While China was ahead of Europe in offshore wind investment in 2018, U.S. and North African markets have also begun to turn oil and gas expertise into offshore wind jobs. Off-grid renewables, along with expanded access to electricity, have contributed to job creation across Africa and Asia.

Many governments have prioritized, within the energy industry, the development of renewable energy, first and foremost to reduce emissions and meet international climate targets, but also for broader socio-economic benefits.

Lithium drops 30% in price

One of the main and most expensive components of rechargeable batteries is lithium, so the final price of a battery will depend in part on this wonderful metal.

Some years ago the automotive industry was preaching that the shortage of this material was a difficulty for the advancement of the electric car. Well, this year the value of lithium has fallen by 30% and it is not because of a divine appearance, they have simply opened new mines in Australia.

For now! another excuse less that prevents the advancement of the electric car.


Harnessing the energy of subway tunnels

Researchers at L’Ecole Polytechnique Fédérale de Lausanne (EPFL) have calculated that they can recover the heat that accumulates in subway tunnels. The heat from metro brakes, motors, people and the heat from the ground in general should be used to heat thousands of homes.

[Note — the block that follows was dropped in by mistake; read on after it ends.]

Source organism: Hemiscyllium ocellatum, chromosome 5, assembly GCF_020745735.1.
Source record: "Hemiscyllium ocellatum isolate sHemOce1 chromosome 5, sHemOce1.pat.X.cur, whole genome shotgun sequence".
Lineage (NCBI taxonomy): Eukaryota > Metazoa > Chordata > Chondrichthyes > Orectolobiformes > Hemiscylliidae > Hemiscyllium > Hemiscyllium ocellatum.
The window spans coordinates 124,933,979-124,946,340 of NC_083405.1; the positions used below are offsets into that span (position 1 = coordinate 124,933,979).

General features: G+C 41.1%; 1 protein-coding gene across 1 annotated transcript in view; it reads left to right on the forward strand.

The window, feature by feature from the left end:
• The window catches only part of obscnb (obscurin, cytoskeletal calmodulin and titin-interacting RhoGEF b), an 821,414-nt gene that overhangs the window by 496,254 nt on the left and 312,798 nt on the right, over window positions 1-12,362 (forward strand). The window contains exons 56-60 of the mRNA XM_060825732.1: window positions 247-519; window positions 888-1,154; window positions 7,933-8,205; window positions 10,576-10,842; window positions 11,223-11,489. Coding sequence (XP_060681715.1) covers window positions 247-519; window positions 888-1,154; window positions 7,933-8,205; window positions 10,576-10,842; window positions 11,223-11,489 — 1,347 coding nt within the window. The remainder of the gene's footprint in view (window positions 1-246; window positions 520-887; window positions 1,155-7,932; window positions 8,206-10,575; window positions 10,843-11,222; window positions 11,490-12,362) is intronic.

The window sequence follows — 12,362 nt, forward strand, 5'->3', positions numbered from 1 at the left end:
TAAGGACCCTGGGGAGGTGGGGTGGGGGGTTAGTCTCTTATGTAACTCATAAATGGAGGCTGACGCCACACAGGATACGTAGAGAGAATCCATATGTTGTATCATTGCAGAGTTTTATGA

According to the research, the system should work similar to a refrigerator, with a network of pipes containing a special fluid or simply water to transfer heat inside the tunnel walls and connect them to heat pumps.

In winter, the pipes would be bombarded with cold water and the surface would be warmed up, the other way around, in summer. According to the researchers, it would be an economical and very efficient system with a useful life of more than 50 years (heat pumps would be replaced every 25 years).

In fact, energy could even be extracted, although the investment in the facilities would be much greater, but it is a viable option.

Artificial intelligence jumps to renewables

New technologies are providing palpable efficiency benefits in the renewable sector, but as noted, Artificial Intelligence and Big Data are taking them to a new level.


To give just a few examples:


The UK is using artificial intelligence (AI) and automatic learning to help predict how much energy its turbines and solar panels will harvest when the wind blows or the sun shines brighter.

“Improved solar forecasts will help us run the system more efficiently, which ultimately means lower bills for consumers.


Google revealed this year that thanks to Artificial Intelligence it can predict the production of its wind farms 36 hours in advance, allowing the technology giant to bid to supply power to the grid ahead of time and at lower values.

The world of batteries is not far behind. Here scientists have been observing how AI can more accurately predict how many cycles a battery can have (how many months or years it will last before it begins to degrade). Better life cycle prediction could help identify why some batteries fail earlier and others don’t, or predict those needed in a fleet of trucks, for example.